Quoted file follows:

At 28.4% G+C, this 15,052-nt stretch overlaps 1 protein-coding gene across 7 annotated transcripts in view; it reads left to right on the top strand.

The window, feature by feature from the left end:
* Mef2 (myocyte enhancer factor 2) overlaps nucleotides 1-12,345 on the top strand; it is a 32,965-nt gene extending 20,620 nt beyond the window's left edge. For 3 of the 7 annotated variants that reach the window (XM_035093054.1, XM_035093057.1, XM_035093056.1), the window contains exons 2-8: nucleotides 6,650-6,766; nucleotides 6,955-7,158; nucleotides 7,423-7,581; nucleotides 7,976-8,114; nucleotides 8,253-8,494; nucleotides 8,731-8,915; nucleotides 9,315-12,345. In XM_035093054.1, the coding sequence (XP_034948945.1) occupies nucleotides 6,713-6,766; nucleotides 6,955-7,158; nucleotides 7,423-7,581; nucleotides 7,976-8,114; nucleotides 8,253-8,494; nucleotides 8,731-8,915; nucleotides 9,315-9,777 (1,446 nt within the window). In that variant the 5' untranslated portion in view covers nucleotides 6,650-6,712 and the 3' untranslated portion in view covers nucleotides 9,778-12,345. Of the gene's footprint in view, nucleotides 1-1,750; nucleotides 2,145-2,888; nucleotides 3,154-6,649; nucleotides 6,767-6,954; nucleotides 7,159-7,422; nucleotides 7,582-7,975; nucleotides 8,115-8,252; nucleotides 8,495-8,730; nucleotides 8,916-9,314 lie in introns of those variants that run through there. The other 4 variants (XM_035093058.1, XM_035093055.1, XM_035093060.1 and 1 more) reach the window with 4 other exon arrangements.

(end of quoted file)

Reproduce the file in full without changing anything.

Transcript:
At 28.4% G+C, this 15,052-nt stretch overlaps 1 protein-coding gene across 7 annotated transcripts in view; it reads left to right on the top strand.

The window, feature by feature from the left end:
* Mef2 (myocyte enhancer factor 2) overlaps nucleotides 1-12,345 on the top strand; it is a 32,965-nt gene extending 20,620 nt beyond the window's left edge. For 3 of the 7 annotated variants that reach the window (XM_035093054.1, XM_035093057.1, XM_035093056.1), the window contains exons 2-8: nucleotides 6,650-6,766; nucleotides 6,955-7,158; nucleotides 7,423-7,581; nucleotides 7,976-8,114; nucleotides 8,253-8,494; nucleotides 8,731-8,915; nucleotides 9,315-12,345. In XM_035093054.1, the coding sequence (XP_034948945.1) occupies nucleotides 6,713-6,766; nucleotides 6,955-7,158; nucleotides 7,423-7,581; nucleotides 7,976-8,114; nucleotides 8,253-8,494; nucleotides 8,731-8,915; nucleotides 9,315-9,777 (1,446 nt within the window). In that variant the 5' untranslated portion in view covers nucleotides 6,650-6,712 and the 3' untranslated portion in view covers nucleotides 9,778-12,345. Of the gene's footprint in view, nucleotides 1-1,750; nucleotides 2,145-2,888; nucleotides 3,154-6,649; nucleotides 6,767-6,954; nucleotides 7,159-7,422; nucleotides 7,582-7,975; nucleotides 8,115-8,252; nucleotides 8,495-8,730; nucleotides 8,916-9,314 lie in introns of those variants that run through there. The other 4 variants (XM_035093058.1, XM_035093055.1, XM_035093060.1 and 1 more) reach the window with 4 other exon arrangements.